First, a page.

Vehicles run through flooded water in a street in Xiangfan, a city in central China's Hubei Province

Zheng Xiaoling trekked in the knee-deep water, careful not to fall and be washed into a swollen river 500 meters away.

On Friday, the worst rainstorm to attack her home county of Jingshan in central China's Hubei Province since records began interrupted power and water supplies for six hours and inundated at least 140 homes in her community, including her own.

"I left home at 7:00 a.m. and when I came back two hours later, the flood water was more than a meter deep in the house and even our bed and fridge were floating," said the miserable 35-year-old housewife who has just been laid off from a local building material supplier.

Her home was furnished only six months ago and the family spent more than 50,000 yuan on new furniture and electrical appliances. "The flood destroyed everything -- even the junkmen don't want them now."

Even worse, her family had to move out to live with their relatives. "God knows for how long."

The torrential rain that started to hit Jingshan county on Friday forced 17,104 people to evacuate, injured 23 and left one person missing, the county's drought prevention and flood control office said.

"The rain started at midnight and when I got up at 7:00 a.m., I found the water outside was so deep that I couldn't open the door," said Zhang Yinxiu, 55. "I called my daughter and her husband. Together, we forced it open to escape."

By 10:00 a.m., the water was chest deep.

Her daughter Chen Haixia, a 30-year-old teacher at Jingshan Elementary School, joined the school authorities' rescue mission to make life rafts with school desks and tyres that transported children and elderly people to safety.

Nearly every street in the county seat was a river with long lines of broken down vehicles. People used basins and buckets to bail water out of their sodden homes, offices and roadside stores.

In the countryside, hectares and hectares of cropland were inundated, houses collapsed and roads were blocked.

Jingshan County had already suffered tremendously from four devastating rainstorms between June 18 and July 11, with nearly 30,000 hectares of cropland ruined, 4,000 houses knocked down and 580 km of road damaged, its government said.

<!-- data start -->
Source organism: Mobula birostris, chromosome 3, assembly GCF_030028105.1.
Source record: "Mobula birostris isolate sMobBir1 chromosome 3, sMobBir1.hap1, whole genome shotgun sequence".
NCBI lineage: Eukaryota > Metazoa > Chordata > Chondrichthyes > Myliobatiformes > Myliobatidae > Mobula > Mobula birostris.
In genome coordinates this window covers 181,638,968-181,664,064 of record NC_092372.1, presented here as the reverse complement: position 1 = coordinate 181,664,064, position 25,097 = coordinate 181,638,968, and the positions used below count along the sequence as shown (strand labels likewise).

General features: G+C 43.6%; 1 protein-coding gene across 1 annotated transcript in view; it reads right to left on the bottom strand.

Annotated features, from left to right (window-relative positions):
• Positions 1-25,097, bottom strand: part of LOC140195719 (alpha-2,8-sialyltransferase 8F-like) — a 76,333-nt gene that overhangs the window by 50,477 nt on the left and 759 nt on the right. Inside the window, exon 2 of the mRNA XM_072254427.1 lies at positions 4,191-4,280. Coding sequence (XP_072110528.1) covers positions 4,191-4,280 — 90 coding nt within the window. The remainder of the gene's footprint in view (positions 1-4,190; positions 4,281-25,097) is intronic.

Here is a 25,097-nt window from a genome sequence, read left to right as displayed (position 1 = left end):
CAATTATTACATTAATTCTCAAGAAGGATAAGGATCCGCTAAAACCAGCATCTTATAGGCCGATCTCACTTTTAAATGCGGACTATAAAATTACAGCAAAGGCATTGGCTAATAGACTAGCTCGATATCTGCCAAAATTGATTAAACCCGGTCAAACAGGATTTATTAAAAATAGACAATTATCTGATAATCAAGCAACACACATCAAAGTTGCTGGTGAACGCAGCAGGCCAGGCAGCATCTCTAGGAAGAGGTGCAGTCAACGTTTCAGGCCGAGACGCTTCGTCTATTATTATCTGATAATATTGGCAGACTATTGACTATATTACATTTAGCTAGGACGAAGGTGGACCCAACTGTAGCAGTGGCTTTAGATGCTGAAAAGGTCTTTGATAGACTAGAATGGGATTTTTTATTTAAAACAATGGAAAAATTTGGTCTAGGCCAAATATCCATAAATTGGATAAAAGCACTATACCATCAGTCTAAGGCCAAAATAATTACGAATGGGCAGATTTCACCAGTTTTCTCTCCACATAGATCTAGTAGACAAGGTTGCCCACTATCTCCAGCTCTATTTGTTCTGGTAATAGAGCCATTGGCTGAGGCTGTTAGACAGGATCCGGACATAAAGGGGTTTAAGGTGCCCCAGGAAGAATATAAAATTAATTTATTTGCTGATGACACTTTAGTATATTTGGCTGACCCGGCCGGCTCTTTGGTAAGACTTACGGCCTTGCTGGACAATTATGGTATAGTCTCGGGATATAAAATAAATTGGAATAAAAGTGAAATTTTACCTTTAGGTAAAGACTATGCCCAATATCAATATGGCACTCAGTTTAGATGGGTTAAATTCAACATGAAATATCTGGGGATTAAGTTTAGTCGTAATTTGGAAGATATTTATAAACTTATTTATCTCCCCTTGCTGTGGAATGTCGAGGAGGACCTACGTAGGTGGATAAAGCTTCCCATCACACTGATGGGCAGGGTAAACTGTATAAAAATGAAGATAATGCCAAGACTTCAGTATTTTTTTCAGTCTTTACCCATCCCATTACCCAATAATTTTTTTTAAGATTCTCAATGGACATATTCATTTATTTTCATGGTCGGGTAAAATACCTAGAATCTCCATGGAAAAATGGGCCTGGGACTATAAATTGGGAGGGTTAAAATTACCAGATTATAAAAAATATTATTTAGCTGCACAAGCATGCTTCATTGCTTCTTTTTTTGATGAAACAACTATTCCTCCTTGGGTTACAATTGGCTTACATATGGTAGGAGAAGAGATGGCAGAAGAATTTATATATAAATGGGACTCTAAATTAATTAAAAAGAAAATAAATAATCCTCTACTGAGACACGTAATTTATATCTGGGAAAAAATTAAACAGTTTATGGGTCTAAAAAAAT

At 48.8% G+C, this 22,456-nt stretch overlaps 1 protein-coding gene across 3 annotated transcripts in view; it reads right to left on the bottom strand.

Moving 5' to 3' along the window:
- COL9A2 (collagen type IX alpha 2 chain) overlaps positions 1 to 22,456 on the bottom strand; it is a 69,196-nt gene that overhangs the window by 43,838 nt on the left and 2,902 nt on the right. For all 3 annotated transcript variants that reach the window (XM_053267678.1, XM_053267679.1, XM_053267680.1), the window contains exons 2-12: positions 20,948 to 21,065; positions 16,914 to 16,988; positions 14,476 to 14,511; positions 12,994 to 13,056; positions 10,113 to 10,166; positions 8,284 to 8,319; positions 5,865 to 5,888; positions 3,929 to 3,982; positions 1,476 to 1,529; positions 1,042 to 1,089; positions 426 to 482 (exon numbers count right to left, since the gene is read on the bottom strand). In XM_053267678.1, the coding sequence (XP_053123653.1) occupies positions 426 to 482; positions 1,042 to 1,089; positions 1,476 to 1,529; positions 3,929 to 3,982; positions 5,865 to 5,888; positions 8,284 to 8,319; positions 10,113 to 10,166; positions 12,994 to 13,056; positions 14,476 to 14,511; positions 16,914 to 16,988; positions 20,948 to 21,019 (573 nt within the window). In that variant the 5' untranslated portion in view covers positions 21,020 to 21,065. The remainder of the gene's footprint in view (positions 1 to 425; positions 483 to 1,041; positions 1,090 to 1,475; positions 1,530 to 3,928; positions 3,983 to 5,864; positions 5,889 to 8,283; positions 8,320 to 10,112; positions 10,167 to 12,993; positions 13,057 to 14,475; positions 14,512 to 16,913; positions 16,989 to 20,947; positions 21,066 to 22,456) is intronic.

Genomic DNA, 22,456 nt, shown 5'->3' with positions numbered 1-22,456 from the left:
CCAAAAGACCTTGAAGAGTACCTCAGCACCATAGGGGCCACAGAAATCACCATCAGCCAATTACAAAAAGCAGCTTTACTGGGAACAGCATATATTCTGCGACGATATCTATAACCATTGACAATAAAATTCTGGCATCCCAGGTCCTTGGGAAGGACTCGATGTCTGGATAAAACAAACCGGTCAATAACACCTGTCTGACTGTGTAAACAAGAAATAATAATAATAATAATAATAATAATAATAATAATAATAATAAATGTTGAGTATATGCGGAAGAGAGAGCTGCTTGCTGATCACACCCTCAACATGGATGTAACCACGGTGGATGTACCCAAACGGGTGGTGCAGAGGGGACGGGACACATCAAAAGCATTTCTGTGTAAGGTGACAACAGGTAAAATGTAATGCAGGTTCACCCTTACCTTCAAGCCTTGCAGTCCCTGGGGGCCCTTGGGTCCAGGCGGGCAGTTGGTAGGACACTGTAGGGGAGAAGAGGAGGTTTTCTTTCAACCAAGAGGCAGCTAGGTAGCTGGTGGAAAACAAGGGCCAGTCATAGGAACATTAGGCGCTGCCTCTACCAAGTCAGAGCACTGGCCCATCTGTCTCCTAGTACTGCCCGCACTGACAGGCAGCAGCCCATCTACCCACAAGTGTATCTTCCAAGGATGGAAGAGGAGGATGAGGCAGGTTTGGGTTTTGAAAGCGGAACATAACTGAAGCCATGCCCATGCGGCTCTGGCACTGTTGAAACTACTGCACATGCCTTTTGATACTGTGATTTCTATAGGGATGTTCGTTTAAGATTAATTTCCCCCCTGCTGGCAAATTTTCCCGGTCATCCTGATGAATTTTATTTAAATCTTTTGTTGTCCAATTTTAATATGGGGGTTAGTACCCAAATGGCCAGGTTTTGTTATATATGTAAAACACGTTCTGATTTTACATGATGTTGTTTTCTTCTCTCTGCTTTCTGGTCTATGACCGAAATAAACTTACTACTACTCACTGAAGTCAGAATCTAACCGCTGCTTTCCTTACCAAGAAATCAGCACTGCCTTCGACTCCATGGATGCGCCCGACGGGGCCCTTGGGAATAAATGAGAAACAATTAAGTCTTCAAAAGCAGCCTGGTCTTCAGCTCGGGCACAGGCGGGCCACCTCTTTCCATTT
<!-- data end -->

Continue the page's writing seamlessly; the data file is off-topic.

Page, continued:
In eastern Anhui Province, 28 people have died and nearly half a million have been relocated in the past two weeks. Water levels of the trunk Huaihe River are still above high-water warning marks.

China Meteorological Administration has forecast heavy rain in upcoming three days in the Huaihe River valley and the middle and lower reaches of Yangtze River, the country's longest river.

The rainy season coupled with fierce flood waters has taken a heavy toll in central and southern China.

In northwestern Xinjiang Uygur Autonomous Region, heavy rain beginning on Tuesday destroyed 15 km of road and bridges in Tekes County in the upper reaches of the swollen Ili River in Kazak Autonomous Prefecture of Ili.

By Saturday, the flood had stranded 180 tourists for three days at a local holiday resort, but the county government said food and other supplies are sufficient and there is no immediate danger.

More than 300 herders' families have also been stranded in the flood, waiting for local roads to be repaired.

But heavy rain hampered a fleet of forklifts until the flood receded on Friday afternoon and road works could begin, the county government said.

Many Beijingers also woke up to long-expected rain in the small hours on Saturday. The city's meteorological bureau has forecast one or two bouts of torrential rain in July and August, but the total rainfall is estimated at 270 mm to 340 mm, less than the historical average of 355.8 mm, said Sun Jisong, chief forecaster of the bureau.

By Thursday, 403 Chinese had died, 105 were missing and 3.17 million people had been relocated because of the floods, the State Flood Control and Drought Relief Headquarters said.

It said millions of people across 24 provinces, autonomous regions and municipalities had been lashed by torrential rains and floods.